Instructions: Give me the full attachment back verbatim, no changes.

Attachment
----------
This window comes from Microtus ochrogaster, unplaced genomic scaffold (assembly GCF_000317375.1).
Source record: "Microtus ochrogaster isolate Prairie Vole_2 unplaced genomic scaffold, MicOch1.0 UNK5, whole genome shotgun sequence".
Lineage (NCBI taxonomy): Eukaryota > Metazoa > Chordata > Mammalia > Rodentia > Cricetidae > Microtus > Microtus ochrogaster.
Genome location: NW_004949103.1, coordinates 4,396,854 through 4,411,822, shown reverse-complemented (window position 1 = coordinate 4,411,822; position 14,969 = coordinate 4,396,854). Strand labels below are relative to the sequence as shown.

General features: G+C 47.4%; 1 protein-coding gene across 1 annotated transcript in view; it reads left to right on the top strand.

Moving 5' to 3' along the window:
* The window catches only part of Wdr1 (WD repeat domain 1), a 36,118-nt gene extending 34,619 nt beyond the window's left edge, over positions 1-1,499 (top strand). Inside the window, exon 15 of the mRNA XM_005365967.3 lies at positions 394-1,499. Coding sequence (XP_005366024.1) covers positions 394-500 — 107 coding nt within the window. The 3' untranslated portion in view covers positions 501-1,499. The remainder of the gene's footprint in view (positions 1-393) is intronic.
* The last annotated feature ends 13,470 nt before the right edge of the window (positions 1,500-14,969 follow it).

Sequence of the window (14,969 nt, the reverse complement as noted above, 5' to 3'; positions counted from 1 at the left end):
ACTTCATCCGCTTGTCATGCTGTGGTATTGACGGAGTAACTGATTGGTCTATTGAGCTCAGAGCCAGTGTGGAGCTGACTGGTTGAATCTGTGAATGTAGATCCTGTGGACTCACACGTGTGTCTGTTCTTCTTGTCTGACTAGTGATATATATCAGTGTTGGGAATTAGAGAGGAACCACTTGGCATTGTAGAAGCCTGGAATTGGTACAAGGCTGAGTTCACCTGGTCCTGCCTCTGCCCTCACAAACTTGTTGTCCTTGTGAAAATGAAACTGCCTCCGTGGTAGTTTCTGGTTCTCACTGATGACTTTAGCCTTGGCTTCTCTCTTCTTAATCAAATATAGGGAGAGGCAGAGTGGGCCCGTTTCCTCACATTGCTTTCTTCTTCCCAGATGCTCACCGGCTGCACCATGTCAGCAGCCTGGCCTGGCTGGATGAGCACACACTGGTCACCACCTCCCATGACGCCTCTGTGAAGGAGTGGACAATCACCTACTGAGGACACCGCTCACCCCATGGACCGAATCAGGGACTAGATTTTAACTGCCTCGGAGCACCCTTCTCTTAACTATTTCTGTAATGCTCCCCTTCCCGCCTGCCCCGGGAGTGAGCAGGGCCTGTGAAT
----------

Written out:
This window comes from Microtus ochrogaster, unplaced genomic scaffold (assembly GCF_000317375.1).
Source record: "Microtus ochrogaster isolate Prairie Vole_2 unplaced genomic scaffold, MicOch1.0 UNK5, whole genome shotgun sequence".
Lineage (NCBI taxonomy): Eukaryota > Metazoa > Chordata > Mammalia > Rodentia > Cricetidae > Microtus > Microtus ochrogaster.
Genome location: NW_004949103.1, coordinates 4,396,854 through 4,411,822, shown reverse-complemented (window position 1 = coordinate 4,411,822; position 14,969 = coordinate 4,396,854). Strand labels below are relative to the sequence as shown.

General features: G+C 47.4%; 1 protein-coding gene across 1 annotated transcript in view; it reads left to right on the top strand.

Moving 5' to 3' along the window:
* The window catches only part of Wdr1 (WD repeat domain 1), a 36,118-nt gene extending 34,619 nt beyond the window's left edge, over positions 1-1,499 (top strand). Inside the window, exon 15 of the mRNA XM_005365967.3 lies at positions 394-1,499. Coding sequence (XP_005366024.1) covers positions 394-500 — 107 coding nt within the window. The 3' untranslated portion in view covers positions 501-1,499. The remainder of the gene's footprint in view (positions 1-393) is intronic.
* The last annotated feature ends 13,470 nt before the right edge of the window (positions 1,500-14,969 follow it).

Sequence of the window (14,969 nt, the reverse complement as noted above, 5' to 3'; positions counted from 1 at the left end):
ACTTCATCCGCTTGTCATGCTGTGGTATTGACGGAGTAACTGATTGGTCTATTGAGCTCAGAGCCAGTGTGGAGCTGACTGGTTGAATCTGTGAATGTAGATCCTGTGGACTCACACGTGTGTCTGTTCTTCTTGTCTGACTAGTGATATATATCAGTGTTGGGAATTAGAGAGGAACCACTTGGCATTGTAGAAGCCTGGAATTGGTACAAGGCTGAGTTCACCTGGTCCTGCCTCTGCCCTCACAAACTTGTTGTCCTTGTGAAAATGAAACTGCCTCCGTGGTAGTTTCTGGTTCTCACTGATGACTTTAGCCTTGGCTTCTCTCTTCTTAATCAAATATAGGGAGAGGCAGAGTGGGCCCGTTTCCTCACATTGCTTTCTTCTTCCCAGATGCTCACCGGCTGCACCATGTCAGCAGCCTGGCCTGGCTGGATGAGCACACACTGGTCACCACCTCCCATGACGCCTCTGTGAAGGAGTGGACAATCACCTACTGAGGACACCGCTCACCCCATGGACCGAATCAGGGACTAGATTTTAACTGCCTCGGAGCACCCTTCTCTTAACTATTTCTGTAATGCTCCCCTTCCCGCCTGCCCCGGGAGTGAGCAGGGCCTGTGAAT